You Really CAN Learn Italian in Five Minutes a Day
When I was studying abroad my junior year of college, I developed an oddball pastime.
I'd go to the university's language library and dip into random dialects, listening to tapes on Urdu or Japanese, flipping through a Scottish Gaelic dictionary. (I was at Oxford, so the collection was pretty extensive.) I loved browsing around in the marketplace of languages, and fantasized about becoming fluent in some obscure yet fascinating tongue.
Hanging out in the language center didn't mark the start of my career as a linguist or teach me a single language—I wasn't that disciplined. Over the years I've studied Spanish, French, Russian, and Chinese, but I speak only one with any confidence. And I figured that was it for me—no more dabbling. At most, I'd try to improve the skills I already (sort of) had.
Then I started traveling around the world with my husband and two kids. And as our time in Italy went from a day to a week to who-knows-when-we're-leaving, I was inspired to try to go beyond "ciao" and "grazie." I spend a laughable five minutes a day studying—and nobody is more surprised than I am at how well it's working.
For an excellent overview of language-learning apps, check out this story by my pal Nikki Ekstein. By the time she wrote it, I'd already gotten attached to a free iPhone app called Duolingo, which offers bite-sized interactive lessons that are just game-like enough to be enjoyable. In about a month, I went from knowing zero Italian to being able ask questions like, "Where are the forks?" and "Do you have gluten-free pasta?"—and understanding most of the answers.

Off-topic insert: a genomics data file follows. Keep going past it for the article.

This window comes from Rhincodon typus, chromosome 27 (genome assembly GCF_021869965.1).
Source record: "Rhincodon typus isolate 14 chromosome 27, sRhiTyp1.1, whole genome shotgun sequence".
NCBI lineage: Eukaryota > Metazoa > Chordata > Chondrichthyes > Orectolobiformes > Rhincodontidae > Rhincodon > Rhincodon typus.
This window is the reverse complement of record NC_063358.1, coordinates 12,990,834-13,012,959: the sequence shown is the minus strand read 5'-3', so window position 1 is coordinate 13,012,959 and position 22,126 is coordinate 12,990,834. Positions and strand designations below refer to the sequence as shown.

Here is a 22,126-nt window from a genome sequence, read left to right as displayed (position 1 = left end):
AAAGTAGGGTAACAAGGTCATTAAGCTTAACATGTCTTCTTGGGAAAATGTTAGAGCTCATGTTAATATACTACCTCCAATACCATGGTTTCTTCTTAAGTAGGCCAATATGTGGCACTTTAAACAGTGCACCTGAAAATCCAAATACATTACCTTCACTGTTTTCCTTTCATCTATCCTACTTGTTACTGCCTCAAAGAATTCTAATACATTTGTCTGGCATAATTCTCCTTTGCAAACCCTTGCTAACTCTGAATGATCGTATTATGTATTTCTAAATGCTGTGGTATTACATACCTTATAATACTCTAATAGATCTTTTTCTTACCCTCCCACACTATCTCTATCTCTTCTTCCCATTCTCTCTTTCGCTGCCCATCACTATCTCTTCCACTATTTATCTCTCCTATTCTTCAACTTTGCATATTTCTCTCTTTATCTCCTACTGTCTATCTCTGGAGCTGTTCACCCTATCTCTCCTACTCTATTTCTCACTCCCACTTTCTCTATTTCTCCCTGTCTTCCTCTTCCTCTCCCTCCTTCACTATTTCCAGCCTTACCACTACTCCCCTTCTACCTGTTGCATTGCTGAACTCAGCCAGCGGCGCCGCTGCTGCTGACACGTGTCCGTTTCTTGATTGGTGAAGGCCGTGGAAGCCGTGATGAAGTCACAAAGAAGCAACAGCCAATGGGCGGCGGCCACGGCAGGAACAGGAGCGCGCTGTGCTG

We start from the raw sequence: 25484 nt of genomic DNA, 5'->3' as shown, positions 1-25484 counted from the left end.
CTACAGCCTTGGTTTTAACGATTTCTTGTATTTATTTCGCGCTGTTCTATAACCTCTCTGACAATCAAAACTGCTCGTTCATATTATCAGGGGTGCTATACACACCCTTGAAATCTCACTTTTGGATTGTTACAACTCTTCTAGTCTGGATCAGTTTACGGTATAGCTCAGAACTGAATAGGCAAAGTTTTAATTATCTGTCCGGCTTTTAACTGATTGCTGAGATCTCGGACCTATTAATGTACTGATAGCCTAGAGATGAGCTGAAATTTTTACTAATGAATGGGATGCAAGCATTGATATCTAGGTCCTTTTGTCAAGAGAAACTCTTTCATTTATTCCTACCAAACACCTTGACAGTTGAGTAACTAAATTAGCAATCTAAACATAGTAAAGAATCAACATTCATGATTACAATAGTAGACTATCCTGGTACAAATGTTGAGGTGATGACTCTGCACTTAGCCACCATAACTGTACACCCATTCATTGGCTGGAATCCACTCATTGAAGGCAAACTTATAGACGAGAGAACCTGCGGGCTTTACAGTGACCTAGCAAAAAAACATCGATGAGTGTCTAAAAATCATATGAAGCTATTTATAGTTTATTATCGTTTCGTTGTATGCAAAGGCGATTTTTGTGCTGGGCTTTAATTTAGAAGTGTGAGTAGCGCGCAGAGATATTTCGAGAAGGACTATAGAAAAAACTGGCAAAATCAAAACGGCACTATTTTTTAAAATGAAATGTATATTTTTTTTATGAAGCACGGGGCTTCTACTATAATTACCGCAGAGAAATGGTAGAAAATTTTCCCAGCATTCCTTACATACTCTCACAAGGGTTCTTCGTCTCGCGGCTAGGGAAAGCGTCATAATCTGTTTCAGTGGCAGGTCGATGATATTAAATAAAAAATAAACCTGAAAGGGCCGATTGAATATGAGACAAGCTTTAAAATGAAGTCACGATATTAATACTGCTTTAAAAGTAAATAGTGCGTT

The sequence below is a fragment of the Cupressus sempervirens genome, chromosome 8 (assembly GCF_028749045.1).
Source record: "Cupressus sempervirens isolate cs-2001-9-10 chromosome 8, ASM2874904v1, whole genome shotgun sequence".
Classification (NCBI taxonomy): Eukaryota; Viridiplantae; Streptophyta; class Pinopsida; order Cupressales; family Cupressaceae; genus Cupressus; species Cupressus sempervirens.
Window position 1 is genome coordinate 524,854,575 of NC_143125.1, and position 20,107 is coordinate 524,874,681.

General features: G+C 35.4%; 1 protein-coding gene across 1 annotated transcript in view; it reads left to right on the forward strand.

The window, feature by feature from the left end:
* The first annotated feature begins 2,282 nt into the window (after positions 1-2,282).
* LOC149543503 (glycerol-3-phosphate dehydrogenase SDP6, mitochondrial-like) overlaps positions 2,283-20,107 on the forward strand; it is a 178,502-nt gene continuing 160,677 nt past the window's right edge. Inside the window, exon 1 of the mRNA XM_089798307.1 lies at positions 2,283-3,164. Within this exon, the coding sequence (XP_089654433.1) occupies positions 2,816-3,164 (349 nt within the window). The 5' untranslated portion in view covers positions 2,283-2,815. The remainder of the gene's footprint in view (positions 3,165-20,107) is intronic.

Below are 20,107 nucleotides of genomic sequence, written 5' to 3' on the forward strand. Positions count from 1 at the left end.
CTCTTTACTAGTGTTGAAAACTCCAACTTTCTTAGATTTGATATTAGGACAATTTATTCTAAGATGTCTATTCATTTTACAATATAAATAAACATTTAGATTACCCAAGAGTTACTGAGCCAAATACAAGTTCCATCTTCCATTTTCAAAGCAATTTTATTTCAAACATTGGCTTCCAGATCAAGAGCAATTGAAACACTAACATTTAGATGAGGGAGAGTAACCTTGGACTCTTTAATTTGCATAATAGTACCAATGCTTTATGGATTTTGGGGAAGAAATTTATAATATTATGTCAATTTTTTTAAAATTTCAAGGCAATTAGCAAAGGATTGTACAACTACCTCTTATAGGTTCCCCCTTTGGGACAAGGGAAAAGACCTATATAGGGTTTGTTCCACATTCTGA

It definitely helps that I was surrounded by signs and conversations in Italian. Also that Italians have been generous with their language—waiters and hotel staffers fluent in English have asked if I'd like to converse in Italian in order to practice. And there are some downsides to the app. For one, the vocabulary isn't presented in order of usefulness—I learned how to say "whale" before I learned how to say "I'm hungry." Still, I give Duolingo a lot of credit.
Learning a new language has renewed my awe and envy of people who are truly multi-lingual. As much progress as I've made, it could be years before I'm able to understand the news in Italian, much less hold a really nuanced, detailed conversation.
That's OK, I'll just take it five minutes at a time.